Article Text

Download PDFPDF
A clinical perspective to tendinopathy
  1. J L Cook1,
  2. J Karlsson2,
  3. K M Khan3
  1. 1School of Health Sciences, Deakin University, Burwood, Australia
  2. 2Department of Orthopaedics, Sahlgrenska University Hospital/Östra, Göteborg, Sweden
  3. 3Department of Family Practice, The University of British Columbia, Vancouver, Canada
  1. Correspondence to:
 Associate Professor K M Khan
 Department of Family Practice, David Strangway Building, Suite 320-5950, The University of British Columbia, University Blvd, Vancouver, Canada V6T 1Z3; kkhan{at}

Statistics from

Request Permissions

If you wish to reuse any or all of this article please use the link below which will take you to the Copyright Clearance Center’s RightsLink service. You will be able to get a quick price and instant permission to reuse the content in many different ways.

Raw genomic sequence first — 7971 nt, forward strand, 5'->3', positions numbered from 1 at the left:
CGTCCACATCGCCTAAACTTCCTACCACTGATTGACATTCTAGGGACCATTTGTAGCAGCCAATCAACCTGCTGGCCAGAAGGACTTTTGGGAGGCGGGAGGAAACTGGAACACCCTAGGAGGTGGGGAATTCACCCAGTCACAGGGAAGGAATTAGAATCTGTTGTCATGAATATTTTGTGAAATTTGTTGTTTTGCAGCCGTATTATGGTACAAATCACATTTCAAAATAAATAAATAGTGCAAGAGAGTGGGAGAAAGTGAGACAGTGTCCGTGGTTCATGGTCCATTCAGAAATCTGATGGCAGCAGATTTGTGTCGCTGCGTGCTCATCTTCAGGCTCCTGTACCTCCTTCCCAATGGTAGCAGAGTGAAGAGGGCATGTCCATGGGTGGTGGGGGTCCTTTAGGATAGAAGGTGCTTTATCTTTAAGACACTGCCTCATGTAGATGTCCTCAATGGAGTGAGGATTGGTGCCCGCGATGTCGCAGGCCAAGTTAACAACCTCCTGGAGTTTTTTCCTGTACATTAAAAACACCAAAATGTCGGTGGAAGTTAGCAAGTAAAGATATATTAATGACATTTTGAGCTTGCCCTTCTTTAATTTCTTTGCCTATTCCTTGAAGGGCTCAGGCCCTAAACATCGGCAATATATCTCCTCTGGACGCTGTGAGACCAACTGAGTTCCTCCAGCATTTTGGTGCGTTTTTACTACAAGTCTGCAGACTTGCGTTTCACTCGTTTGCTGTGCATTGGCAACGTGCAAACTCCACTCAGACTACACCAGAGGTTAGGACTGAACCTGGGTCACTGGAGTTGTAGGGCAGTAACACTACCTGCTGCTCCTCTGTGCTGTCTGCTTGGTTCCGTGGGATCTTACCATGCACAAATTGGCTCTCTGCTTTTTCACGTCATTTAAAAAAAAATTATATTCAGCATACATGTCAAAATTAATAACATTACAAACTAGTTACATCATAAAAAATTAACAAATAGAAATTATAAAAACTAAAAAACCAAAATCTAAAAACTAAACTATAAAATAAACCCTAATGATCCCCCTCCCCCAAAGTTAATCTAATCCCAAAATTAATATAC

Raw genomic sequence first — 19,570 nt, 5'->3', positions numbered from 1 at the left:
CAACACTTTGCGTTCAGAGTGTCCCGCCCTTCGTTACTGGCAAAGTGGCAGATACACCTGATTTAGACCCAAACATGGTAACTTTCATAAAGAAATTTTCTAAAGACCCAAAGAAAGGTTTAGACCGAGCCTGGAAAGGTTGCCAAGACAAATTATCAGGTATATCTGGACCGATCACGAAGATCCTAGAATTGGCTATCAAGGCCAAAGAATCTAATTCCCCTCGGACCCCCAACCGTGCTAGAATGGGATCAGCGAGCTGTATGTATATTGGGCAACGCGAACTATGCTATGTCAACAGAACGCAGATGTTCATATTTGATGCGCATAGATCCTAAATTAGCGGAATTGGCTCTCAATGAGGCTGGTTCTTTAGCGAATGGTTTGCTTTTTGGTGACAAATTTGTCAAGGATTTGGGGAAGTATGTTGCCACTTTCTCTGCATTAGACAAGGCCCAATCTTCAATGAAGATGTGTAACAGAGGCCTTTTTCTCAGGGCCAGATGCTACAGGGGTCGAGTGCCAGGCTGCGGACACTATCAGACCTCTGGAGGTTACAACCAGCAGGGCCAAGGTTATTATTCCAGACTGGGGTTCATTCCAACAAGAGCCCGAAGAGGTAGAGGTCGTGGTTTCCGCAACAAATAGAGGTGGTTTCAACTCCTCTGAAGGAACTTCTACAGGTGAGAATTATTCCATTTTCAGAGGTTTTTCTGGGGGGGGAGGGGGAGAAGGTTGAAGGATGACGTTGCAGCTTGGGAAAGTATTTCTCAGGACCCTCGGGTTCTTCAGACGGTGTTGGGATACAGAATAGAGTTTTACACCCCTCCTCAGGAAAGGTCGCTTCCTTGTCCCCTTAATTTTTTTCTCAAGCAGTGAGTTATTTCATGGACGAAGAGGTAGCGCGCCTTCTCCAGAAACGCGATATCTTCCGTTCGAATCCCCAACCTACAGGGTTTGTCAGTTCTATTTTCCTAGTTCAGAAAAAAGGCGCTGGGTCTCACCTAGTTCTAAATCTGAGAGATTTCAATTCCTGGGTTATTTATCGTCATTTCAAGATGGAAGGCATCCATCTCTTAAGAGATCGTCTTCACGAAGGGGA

A major challenge for clinicians in sports medicine

Although there have been many advances in both understanding and treating tendinopathies over the past years, this clinical condition remains a major challenge for clinicians in sports medicine and a fear for elite athletes and recreationally active people. The aim of this issue of BJSM was to aggregate a number of high-quality, clinically relevant peer-reviewed, original and review papers.

Papers with a clinical perspective provide critical review and original data relating to both eccentric exercise and tendon vascularity. The research reported here builds on the foundations of research into eccentric training during the past 20 years; papers reveal new insights into this exercise regime and the effect it …

View Full Text


  • Competing interests: None declared.